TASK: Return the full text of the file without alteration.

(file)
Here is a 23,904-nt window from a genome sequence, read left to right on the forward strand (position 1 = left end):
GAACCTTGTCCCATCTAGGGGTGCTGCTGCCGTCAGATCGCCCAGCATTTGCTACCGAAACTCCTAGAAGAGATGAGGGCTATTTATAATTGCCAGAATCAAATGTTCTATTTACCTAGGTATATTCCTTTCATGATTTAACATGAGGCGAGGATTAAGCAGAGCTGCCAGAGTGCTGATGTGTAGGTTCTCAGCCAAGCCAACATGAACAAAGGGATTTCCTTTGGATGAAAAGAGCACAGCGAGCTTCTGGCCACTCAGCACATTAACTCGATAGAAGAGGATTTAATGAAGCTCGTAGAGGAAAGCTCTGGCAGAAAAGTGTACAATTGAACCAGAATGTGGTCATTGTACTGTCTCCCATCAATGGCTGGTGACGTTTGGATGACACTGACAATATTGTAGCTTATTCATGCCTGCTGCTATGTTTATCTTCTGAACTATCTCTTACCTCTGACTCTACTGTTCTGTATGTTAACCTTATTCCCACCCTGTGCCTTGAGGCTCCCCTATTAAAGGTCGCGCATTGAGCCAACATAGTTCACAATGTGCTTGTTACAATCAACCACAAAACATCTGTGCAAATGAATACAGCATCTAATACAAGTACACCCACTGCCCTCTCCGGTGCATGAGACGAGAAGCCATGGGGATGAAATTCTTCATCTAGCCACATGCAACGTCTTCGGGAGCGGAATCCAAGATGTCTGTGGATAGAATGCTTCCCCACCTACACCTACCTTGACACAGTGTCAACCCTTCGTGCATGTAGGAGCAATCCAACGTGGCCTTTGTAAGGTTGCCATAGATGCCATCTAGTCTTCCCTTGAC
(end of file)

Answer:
Here is a 23,904-nt window from a genome sequence, read left to right on the forward strand (position 1 = left end):
GAACCTTGTCCCATCTAGGGGTGCTGCTGCCGTCAGATCGCCCAGCATTTGCTACCGAAACTCCTAGAAGAGATGAGGGCTATTTATAATTGCCAGAATCAAATGTTCTATTTACCTAGGTATATTCCTTTCATGATTTAACATGAGGCGAGGATTAAGCAGAGCTGCCAGAGTGCTGATGTGTAGGTTCTCAGCCAAGCCAACATGAACAAAGGGATTTCCTTTGGATGAAAAGAGCACAGCGAGCTTCTGGCCACTCAGCACATTAACTCGATAGAAGAGGATTTAATGAAGCTCGTAGAGGAAAGCTCTGGCAGAAAAGTGTACAATTGAACCAGAATGTGGTCATTGTACTGTCTCCCATCAATGGCTGGTGACGTTTGGATGACACTGACAATATTGTAGCTTATTCATGCCTGCTGCTATGTTTATCTTCTGAACTATCTCTTACCTCTGACTCTACTGTTCTGTATGTTAACCTTATTCCCACCCTGTGCCTTGAGGCTCCCCTATTAAAGGTCGCGCATTGAGCCAACATAGTTCACAATGTGCTTGTTACAATCAACCACAAAACATCTGTGCAAATGAATACAGCATCTAATACAAGTACACCCACTGCCCTCTCCGGTGCATGAGACGAGAAGCCATGGGGATGAAATTCTTCATCTAGCCACATGCAACGTCTTCGGGAGCGGAATCCAAGATGTCTGTGGATAGAATGCTTCCCCACCTACACCTACCTTGACACAGTGTCAACCCTTCGTGCATGTAGGAGCAATCCAACGTGGCCTTTGTAAGGTTGCCATAGATGCCATCTAGTCTTCCCTTGAC